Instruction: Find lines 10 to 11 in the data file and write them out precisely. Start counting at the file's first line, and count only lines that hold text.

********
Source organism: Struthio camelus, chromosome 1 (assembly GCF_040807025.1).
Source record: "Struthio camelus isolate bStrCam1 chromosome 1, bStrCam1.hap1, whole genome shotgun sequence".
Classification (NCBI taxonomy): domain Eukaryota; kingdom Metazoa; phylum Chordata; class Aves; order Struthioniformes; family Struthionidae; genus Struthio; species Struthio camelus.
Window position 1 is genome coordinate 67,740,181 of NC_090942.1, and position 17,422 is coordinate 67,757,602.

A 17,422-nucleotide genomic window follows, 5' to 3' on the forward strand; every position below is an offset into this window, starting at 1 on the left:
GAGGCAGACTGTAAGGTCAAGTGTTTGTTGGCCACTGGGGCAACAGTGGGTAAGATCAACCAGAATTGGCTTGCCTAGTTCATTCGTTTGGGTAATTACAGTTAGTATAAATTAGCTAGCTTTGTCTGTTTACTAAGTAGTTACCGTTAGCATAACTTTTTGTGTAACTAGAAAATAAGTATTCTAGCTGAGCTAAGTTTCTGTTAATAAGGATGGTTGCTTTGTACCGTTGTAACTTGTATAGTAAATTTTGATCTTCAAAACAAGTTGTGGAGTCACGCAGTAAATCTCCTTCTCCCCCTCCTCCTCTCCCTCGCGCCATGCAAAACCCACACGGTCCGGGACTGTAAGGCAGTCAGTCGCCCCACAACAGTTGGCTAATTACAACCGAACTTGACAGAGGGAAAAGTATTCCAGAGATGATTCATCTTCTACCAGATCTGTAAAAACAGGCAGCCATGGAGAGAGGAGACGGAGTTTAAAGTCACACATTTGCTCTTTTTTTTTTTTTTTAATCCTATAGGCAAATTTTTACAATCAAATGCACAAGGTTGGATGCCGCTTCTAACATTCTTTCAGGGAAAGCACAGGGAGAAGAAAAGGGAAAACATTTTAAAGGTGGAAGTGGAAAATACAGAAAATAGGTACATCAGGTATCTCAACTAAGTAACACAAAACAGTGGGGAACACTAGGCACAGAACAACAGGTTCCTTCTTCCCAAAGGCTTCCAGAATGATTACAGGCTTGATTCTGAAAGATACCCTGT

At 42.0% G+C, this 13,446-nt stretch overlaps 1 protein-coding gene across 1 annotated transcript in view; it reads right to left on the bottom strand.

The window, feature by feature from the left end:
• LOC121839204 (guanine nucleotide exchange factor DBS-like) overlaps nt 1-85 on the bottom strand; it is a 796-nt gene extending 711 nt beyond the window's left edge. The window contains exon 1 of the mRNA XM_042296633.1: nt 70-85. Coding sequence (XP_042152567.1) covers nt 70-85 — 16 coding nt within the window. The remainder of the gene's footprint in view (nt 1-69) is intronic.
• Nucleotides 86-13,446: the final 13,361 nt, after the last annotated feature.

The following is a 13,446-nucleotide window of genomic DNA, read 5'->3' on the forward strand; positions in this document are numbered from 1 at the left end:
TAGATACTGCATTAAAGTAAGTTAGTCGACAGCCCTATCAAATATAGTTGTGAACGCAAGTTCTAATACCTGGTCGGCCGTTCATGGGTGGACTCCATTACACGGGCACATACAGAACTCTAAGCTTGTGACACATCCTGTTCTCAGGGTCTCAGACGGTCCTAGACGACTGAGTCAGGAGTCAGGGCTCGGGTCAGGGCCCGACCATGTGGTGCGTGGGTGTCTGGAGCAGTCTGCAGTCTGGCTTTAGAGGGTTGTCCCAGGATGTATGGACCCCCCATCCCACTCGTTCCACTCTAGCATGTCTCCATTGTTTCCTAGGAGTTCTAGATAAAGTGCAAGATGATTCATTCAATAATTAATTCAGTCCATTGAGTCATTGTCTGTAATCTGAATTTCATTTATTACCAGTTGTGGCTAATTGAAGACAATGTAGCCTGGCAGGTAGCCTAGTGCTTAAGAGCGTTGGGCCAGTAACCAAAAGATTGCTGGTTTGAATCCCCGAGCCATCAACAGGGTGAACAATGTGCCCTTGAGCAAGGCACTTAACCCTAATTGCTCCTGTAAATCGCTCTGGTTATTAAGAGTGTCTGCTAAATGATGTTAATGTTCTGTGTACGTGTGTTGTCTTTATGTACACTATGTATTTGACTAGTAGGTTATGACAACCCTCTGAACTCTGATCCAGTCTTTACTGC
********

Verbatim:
• Nucleotides 86-13,446: the final 13,361 nt, after the last annotated feature.

The following is a 13,446-nucleotide window of genomic DNA, read 5'->3' on the forward strand; positions in this document are numbered from 1 at the left end: